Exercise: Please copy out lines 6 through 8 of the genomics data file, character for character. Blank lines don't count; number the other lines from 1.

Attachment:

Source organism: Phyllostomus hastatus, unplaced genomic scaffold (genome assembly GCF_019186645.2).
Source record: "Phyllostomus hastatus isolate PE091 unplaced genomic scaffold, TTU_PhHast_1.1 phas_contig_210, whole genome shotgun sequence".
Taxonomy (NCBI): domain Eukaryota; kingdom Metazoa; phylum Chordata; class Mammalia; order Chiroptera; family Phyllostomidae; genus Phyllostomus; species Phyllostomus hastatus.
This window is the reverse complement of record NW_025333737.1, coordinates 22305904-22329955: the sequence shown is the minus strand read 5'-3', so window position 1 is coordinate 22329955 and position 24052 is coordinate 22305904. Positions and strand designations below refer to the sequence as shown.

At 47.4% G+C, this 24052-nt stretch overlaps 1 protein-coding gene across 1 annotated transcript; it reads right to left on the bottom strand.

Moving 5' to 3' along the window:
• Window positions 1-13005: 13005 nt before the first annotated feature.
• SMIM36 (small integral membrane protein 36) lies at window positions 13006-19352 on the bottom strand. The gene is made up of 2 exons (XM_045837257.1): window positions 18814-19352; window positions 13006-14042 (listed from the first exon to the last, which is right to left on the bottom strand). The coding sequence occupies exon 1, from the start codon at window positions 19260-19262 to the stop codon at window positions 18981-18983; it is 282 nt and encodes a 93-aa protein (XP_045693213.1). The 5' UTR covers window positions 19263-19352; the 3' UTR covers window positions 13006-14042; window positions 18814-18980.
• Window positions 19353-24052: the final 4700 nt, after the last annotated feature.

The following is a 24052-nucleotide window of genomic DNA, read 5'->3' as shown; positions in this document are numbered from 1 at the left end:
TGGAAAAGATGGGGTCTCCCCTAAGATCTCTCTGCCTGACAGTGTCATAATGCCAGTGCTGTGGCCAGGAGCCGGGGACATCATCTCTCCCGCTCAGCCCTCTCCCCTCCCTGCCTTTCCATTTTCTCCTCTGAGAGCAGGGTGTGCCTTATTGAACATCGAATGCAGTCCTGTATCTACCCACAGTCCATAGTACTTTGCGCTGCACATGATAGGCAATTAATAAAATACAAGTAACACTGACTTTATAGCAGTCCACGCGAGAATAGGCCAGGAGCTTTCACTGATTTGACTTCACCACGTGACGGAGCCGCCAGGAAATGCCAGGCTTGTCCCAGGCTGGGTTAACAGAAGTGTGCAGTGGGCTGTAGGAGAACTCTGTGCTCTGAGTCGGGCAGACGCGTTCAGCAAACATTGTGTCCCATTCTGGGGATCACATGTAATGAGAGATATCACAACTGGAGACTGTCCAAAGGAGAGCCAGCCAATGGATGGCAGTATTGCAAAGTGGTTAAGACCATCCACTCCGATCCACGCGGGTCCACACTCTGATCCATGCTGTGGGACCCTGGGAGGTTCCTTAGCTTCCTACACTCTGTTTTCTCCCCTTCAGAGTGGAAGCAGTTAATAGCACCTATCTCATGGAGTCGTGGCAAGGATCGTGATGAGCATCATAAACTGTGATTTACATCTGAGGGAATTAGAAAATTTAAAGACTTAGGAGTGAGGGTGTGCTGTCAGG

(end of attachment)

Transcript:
Moving 5' to 3' along the window:
• Window positions 1-13005: 13005 nt before the first annotated feature.
• SMIM36 (small integral membrane protein 36) lies at window positions 13006-19352 on the bottom strand. The gene is made up of 2 exons (XM_045837257.1): window positions 18814-19352; window positions 13006-14042 (listed from the first exon to the last, which is right to left on the bottom strand). The coding sequence occupies exon 1, from the start codon at window positions 19260-19262 to the stop codon at window positions 18981-18983; it is 282 nt and encodes a 93-aa protein (XP_045693213.1). The 5' UTR covers window positions 19263-19352; the 3' UTR covers window positions 13006-14042; window positions 18814-18980.